Have you long thought you’d be happier and healthier if you quit the booze?

The problem is, says Flic Everett, author of How To Be Sober And Keep Your Friends (Quadrille), you may fear that life without the sparkle and uplift of alcohol will be a monotonous drift, with fewer lows but no highs either. It’s very easy to let your dread of the negative consequences of quitting stop you trying to quit at all adds Flic, whose book is a practical guide to actually seeing it through. If you accept that there might be a few downsides at first, but that the positives will outweigh them, you can overcome any reason you can think of to keep on boozing. Here’s how to tackle the fear straight away…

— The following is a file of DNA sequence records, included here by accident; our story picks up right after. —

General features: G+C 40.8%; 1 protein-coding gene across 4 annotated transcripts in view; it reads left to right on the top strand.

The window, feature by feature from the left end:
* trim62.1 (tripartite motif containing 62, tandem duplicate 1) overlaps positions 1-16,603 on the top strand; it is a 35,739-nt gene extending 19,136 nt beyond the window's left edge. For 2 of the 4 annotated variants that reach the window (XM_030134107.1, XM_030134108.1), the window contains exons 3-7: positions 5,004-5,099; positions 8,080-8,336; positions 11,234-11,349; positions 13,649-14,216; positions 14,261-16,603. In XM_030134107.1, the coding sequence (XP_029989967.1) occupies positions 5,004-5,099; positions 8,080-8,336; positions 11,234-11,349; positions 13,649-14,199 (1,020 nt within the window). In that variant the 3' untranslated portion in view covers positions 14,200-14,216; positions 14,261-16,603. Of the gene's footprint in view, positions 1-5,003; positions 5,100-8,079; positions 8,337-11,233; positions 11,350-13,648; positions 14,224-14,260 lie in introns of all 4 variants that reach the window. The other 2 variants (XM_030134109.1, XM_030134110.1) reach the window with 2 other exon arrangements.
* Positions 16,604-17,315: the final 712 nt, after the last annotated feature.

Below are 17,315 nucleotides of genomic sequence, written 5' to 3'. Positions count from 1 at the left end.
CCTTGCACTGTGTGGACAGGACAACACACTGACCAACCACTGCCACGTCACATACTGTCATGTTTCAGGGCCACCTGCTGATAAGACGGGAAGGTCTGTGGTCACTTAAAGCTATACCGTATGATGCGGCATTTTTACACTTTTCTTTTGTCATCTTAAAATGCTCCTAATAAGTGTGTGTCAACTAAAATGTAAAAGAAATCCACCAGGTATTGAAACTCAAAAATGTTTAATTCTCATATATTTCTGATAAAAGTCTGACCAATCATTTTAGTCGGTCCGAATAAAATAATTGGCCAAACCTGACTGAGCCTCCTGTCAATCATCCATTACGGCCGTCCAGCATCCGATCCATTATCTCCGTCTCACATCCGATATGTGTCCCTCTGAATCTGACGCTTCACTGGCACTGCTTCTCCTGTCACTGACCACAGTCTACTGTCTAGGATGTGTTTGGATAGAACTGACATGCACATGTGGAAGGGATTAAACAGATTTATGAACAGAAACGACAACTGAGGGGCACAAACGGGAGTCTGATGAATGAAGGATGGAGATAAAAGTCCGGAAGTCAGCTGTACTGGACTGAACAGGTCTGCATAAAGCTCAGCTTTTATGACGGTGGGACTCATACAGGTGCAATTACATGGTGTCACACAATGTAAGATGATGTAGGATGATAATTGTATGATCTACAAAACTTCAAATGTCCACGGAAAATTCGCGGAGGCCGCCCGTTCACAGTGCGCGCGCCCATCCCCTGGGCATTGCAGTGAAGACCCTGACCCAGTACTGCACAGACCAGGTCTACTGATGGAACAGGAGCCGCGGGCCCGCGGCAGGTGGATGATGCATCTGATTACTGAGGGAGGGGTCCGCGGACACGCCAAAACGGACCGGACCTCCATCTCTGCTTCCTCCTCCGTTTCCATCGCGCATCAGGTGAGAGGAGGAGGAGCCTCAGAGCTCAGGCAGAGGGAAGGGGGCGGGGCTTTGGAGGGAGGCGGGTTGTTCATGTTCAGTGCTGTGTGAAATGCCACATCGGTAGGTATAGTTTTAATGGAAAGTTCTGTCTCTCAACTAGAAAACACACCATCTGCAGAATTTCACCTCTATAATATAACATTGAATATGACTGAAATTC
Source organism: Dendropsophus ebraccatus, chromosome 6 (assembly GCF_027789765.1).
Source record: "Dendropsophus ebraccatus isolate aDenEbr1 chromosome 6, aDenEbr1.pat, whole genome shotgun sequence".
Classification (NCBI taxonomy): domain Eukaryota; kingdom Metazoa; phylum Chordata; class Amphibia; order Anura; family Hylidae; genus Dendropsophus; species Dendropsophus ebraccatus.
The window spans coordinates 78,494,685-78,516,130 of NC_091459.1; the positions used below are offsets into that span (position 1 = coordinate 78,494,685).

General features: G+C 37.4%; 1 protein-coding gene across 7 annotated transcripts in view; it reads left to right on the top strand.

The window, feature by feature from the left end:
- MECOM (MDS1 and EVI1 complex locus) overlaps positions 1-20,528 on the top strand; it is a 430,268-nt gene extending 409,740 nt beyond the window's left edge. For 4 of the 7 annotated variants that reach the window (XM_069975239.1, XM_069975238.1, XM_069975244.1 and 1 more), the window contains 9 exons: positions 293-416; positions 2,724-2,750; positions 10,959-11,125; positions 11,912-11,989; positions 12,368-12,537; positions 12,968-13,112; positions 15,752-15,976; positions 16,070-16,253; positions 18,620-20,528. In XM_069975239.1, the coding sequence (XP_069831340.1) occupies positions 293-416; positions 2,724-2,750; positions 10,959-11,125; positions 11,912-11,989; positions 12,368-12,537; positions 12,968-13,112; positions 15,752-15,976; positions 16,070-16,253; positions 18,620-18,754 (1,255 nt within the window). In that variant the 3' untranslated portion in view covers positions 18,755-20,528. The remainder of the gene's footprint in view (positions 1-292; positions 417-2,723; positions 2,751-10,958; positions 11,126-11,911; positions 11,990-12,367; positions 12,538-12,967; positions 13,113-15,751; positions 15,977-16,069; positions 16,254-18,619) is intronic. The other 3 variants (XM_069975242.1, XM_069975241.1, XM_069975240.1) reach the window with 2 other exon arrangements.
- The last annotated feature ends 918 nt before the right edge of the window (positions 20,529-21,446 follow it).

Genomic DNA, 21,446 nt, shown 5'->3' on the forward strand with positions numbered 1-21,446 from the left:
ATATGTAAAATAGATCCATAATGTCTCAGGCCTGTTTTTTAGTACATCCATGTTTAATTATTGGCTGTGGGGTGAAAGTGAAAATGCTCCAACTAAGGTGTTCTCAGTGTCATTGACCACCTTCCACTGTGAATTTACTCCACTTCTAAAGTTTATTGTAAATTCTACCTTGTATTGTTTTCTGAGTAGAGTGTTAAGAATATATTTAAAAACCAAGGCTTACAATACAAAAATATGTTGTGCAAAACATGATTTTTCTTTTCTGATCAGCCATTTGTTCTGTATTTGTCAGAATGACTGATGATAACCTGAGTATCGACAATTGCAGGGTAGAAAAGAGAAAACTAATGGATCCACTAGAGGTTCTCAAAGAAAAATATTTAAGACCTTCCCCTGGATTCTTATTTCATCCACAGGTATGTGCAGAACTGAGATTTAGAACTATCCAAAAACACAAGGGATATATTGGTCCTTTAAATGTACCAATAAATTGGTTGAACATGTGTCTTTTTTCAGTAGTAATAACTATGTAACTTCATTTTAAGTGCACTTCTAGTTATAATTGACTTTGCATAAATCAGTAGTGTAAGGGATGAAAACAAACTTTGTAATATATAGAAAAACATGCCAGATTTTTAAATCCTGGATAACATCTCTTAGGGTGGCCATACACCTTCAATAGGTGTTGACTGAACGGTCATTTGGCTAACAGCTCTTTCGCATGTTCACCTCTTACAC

Write a list
List the positives of quitting FOR YOU, not just generic ones that could apply to everyone and no one. Then print it out and stick it on the fridge, or somewhere you’ll see it regularly.

Plan ahead
Don’t suddenly decide to do this two weeks before Christmas, or throw out all the half- empty bottles on a whim. Choose a date for stopping and put it in your diary. On that day, make sure the house is free of all booze.

Tell people you trust
But don’t tell everyone yet. If you know you’ll get support, confide – but any friends who are going to hassle you to ‘just have one’ really don’t need to be involved at this stage.